As I was putting together a little workshop on CartoDB, I stumbled upon this map of banned books. And I thought “Oh! That’s kind of interesting since the scale is pretty distorted — you have to read the fine print to see that Oregon, Connecticut and North Carolina appear to have somewhere between 9 and 12 each, while Texas has 114. But Texas happens to be quite a bit bigger than Oregon or North Carolina or Connecticut. I thought it would be a fun data set to normalize to the population — a teachable moment, so to speak. So I sniffed around on the ALA website and couldn’t find any data this recent. So I wrote to them, and got this in response:
Thank you for your inquiry about the Office for Intellectual Freedom’s raw data compiled for the censorship database. The information is provided to our office from individuals who report incidents to OIF voluntarily or is compiled from news reports. The information for each report is validated but OIF does not always track the progress or eventual outcome of each censorship attempt reported to it nor can it assure that data items are consistent across each report. In addition, not every challenge is reported to OIF.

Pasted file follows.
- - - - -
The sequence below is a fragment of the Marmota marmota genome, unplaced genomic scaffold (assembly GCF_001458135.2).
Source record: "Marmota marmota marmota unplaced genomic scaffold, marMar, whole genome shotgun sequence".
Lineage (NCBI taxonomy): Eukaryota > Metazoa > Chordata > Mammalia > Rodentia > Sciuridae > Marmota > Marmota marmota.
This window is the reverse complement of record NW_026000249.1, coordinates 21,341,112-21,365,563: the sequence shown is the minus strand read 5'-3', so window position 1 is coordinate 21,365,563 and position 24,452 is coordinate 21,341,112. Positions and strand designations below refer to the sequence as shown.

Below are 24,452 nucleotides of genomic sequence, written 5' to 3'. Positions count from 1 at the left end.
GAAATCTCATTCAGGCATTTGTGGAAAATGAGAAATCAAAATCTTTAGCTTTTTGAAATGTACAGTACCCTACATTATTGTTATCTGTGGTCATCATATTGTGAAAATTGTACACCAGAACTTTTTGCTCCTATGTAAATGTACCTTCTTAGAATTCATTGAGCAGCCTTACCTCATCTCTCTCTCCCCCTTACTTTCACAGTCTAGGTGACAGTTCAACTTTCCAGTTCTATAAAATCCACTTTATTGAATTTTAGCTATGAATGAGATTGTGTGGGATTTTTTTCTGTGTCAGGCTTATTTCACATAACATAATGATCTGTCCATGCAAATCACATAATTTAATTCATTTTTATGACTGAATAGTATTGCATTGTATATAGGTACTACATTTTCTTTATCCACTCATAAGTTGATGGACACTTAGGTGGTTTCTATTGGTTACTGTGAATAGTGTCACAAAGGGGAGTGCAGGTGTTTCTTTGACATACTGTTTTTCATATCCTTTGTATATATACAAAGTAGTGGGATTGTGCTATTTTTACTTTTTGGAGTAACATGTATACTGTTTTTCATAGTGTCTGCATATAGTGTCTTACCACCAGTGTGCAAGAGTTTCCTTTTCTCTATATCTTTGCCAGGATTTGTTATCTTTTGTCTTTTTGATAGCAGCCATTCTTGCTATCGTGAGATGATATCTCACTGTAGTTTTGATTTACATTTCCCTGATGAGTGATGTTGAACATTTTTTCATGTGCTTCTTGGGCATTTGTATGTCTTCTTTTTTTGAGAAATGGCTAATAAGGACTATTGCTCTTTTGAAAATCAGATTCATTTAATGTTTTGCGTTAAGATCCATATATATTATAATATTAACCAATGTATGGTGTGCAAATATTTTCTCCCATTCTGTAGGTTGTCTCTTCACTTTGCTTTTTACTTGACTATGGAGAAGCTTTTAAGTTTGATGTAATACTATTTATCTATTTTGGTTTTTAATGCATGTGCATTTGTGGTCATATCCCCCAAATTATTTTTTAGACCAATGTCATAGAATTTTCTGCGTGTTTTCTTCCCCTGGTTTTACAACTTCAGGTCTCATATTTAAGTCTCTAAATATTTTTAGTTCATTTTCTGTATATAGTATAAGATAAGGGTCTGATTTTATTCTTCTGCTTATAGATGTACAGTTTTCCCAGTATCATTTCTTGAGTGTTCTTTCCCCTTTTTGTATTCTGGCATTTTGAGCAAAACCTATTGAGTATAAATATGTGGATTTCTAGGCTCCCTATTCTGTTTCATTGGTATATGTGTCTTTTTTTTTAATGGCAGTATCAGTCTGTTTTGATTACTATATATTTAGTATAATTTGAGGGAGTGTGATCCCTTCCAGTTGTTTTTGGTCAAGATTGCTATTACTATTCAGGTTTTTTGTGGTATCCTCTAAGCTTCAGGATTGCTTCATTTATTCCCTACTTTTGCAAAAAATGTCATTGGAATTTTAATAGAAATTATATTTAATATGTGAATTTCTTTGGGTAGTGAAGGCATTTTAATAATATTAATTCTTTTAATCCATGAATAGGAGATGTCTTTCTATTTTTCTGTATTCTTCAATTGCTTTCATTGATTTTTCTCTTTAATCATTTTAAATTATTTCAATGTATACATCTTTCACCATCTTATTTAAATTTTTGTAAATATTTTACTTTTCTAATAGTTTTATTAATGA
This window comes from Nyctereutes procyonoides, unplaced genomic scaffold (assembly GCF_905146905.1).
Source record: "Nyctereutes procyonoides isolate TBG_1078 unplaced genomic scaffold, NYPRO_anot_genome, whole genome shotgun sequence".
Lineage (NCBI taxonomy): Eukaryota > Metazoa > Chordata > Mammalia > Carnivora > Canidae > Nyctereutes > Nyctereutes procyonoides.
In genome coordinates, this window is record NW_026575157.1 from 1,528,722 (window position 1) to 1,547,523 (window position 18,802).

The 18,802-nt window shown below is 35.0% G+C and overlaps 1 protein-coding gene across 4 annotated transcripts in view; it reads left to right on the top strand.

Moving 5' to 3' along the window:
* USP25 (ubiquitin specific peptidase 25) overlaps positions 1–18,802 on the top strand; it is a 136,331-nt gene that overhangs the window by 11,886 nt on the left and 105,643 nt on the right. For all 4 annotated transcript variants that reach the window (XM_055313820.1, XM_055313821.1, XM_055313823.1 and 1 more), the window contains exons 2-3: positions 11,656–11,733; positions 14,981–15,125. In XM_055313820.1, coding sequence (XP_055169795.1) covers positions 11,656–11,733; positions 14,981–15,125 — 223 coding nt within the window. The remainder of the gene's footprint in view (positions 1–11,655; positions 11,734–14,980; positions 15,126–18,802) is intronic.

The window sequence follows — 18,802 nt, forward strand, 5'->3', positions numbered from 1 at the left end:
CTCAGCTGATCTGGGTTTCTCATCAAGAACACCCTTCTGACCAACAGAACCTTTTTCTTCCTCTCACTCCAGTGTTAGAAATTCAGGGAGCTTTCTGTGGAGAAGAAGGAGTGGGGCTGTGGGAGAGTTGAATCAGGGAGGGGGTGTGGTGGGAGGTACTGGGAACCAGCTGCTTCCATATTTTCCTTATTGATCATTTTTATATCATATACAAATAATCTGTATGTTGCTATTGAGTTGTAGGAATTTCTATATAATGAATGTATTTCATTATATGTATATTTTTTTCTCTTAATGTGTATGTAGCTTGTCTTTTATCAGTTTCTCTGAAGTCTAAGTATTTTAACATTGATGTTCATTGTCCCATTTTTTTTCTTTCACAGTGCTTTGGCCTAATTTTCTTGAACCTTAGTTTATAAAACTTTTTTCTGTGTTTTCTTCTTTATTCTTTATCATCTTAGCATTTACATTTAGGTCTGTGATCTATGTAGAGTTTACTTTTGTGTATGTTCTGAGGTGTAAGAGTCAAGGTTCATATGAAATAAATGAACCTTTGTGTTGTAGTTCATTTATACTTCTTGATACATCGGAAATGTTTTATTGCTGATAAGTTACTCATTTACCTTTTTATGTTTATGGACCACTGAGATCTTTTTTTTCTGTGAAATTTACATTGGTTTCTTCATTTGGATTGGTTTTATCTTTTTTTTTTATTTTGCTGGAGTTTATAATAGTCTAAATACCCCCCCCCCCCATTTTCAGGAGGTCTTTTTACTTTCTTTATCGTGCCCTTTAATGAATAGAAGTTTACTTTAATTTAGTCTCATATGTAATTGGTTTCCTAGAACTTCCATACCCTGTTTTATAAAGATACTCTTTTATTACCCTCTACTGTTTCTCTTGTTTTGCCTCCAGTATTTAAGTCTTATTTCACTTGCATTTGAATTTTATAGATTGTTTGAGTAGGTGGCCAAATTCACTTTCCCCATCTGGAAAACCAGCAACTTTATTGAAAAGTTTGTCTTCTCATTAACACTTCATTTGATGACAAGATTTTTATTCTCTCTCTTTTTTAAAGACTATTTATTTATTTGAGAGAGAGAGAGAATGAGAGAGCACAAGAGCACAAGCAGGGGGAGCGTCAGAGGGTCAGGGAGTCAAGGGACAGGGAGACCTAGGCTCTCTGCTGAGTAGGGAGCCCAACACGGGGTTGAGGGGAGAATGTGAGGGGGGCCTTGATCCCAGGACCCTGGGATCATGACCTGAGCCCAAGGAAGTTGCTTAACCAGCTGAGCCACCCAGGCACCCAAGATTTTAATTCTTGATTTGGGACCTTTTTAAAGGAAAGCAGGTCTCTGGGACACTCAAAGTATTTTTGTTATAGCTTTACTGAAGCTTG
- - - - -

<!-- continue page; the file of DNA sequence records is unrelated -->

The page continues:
As a result, the information that we maintain is a snapshot of requests to remove or restrict books from libraries and classrooms and is not a complete or exhaustive source of data on such activities. OIF maintains the database for internal staff use, as a means of encouraging libraries to report challenges, and to create awareness of the importance of protecting and celebrating the freedom to read. Because censorship database does not have the statistical validity demanded by many social scientists and researchers and may be vulnerable to misinterpretation and misuse, we must deny any request asking OIF to share raw data.
I had noticed, before the ALA responded to me, that this is a chart of “challenges” which seems subtly different from actual banned books. For one thing. So the other thing that seems apparent is that we have no idea whether the real problem is that Texas just logs challenges better than other states. Maybe Vermont and Maine just don’t report requests to ban a book.
And I don’t know whether this chart means that 114 different titles were challenged in the state of Texas or just 114 different people objected to books. Maybe the same books over and over. Maybe there’s just one wingnut in Texas who challenges a book every day?
(Source: The Huffington Post)